Gates Foundation, fer de lance du pillage néo-libéral du secteur de l'Agriculture en Afrique
Gates Foundation’s “Corporate Merry-Go-Round”: Spearheading The Neo-liberal Plunder Of African Agriculture
Colin Todhunter, Kimpavitapres January 29, 2016
The Bill and Melinda Gates Foundation (BMGF) is dangerously and unaccountably distorting the direction of international development, according to a new report by the campaign group Global Justice Now. With assets of $43.5 billion, the BMGF is the largest charitable foundation in the world. It actually distributes more aid for global health than any government. As a result, it has a major influence on issues of global health and agriculture.
‘Gated Development – Is the Gates Foundation always a force for good?’ argues that what BMGF is doing could end up exacerbating global inequality and entrenching corporate power globally. Global Justice Now’s analysis of the BMGF’s programmes shows that the foundation’s senior staff are overwhelmingly drawn from corporate America. As a result, the question is: whose interests are being promoted – those of corporate America or those of ordinary people who seek social and economic justice rather than charity?
According to the report, the foundation’s strategy is intended to deepen the role of multinational companies in global health and agriculture especially, even though these corporations are responsible for much of the poverty and injustice that already plagues the global south. The report concludes that the foundation’s programmes have a specific ideological strategy that promotes neo-liberal economic policies, corporate globalisation, the technology this brings (such as GMOs) and an outdated view of the centrality of aid in ‘helping’ the poor.
The report raises a series criticisms including:
1) The relationship between the foundation and Microsoft’s tax practices. A 2012 report from the US Senate found that Microsoft’s use of offshore subsidiaries enabled it to avoid taxes of $4.5 billion, a sum greater than the BMGF’s annual grant making ($3.6 billion in 2014).
2) The close relationship that BMGF has with many corporations whose role and policies contribute to ongoing poverty. Not only is BMGF profiting from numerous investments in a series of controversial companies which contribute to economic and social injustice, it is also actively supporting a series of those companies, including Monsanto, Dupont and Bayer through a variety of pro-corporate initiatives around the world.
3) The foundation’s promotion of industrial agriculture across Africa, pushing for the adoption of GM, patented seed systems and chemical fertilisers, all of which undermine existing sustainable, small-scale farming that is providing the vast majority of food security across the continent.
4) The foundation’s promotion of projects around the world pushing private healthcare and education. Numerous agencies have raised concerns that such projects exacerbate inequality and undermine the universal provision of such basic human necessities.
5) BMGF’s funding of a series of vaccine programmes that have reportedly lead to illnesses or even deaths with little official or media scrutiny.
Polly Jones the head of campaigns and policy at Global Justice Now says:
“The Gates Foundation has rapidly become the most influential actor in the world of global health and agricultural policies, but there’s no oversight or accountability in how that influence is managed. This concentration of power and influence is even more problematic when you consider that the philanthropic vision of the Gates Foundation seems to be largely based on the values of corporate America. The foundation is relentlessly promoting big business-based initiatives such as industrial agriculture, private health care and education. But these are all potentially exacerbating the problems of poverty and lack of access to basic resources that the foundation is supposed to be alleviating.”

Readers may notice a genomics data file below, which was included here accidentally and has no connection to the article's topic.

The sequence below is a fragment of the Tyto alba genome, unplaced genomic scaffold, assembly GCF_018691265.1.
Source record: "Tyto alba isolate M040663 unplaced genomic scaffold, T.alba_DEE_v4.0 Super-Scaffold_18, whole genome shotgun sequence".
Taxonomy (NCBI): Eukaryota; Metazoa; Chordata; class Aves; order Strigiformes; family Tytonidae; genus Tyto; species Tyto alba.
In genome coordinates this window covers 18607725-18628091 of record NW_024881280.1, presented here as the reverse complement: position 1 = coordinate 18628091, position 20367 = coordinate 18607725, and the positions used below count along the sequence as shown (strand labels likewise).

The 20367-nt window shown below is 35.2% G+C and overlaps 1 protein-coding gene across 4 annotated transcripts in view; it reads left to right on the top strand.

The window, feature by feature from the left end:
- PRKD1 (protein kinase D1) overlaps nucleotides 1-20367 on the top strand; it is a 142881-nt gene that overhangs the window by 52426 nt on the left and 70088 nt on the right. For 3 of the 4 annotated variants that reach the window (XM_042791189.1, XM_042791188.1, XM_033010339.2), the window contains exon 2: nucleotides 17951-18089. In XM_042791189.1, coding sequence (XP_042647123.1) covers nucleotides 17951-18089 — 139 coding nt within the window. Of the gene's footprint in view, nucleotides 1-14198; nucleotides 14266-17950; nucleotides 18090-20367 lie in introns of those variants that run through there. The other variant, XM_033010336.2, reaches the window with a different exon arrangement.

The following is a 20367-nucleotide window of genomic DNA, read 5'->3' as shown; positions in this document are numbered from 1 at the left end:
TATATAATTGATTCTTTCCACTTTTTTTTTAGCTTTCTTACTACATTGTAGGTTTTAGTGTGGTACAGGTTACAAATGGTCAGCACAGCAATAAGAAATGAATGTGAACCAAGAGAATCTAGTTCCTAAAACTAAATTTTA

The report states that that Bill Gates has regular access to world leaders and is in effect personally bankrolling hundreds of universities, international organisations, NGOs and media outlets. As the single most influential voice in international development, the foundation’s strategy is a major challenge to progressive development actors and activists around the world who want to see the influence of multinational corporations in global markets reduced or eliminated.
The foundation not only funds projects in which agricultural and pharmaceutical corporations are among the leading beneficiaries, but it often invests in the same companies as it is funding, meaning the foundation has an interest in the ongoing profitability of these corporations. According to the report, this is “a corporate merry-go-round where the BMGF consistently acts in the interests of corporations.”
Uprooting indigenous agriculture for the benefit of global agribusiness
The report notes that the BMGF’s close relationship with seed and chemical giant Monsanto is well known. It previously owned shares in the company and continues to promote several projects in which Monsanto is a beneficiary, not least the wholly inappropriate and fraudulent GMO project which promotes a technical quick-fix ahead of tackling the structural issues that create hunger, poverty and food insecurity But, as the report notes, the BMGF partners with many other multinational agribusiness corporations.
Many examples where this is the case are highlighted by the report. For instance, the foundation is working with US trader Cargill in an $8 million project to “develop the soya value chain” in southern Africa. Cargill is the biggest global player in the production of and trade in soya with heavy investments in South America where GM soya mono-crops have displaced rural populations and caused great environmental damage. According to Global Justice Now, the BMGF-funded project will likely enable Cargill to capture a hitherto untapped African soya market and eventually introduce GM soya onto the continent. The end markets for this soya are companies with relationships with the fast food outlet, KFC, whose expansion in Africa is being aided by the project.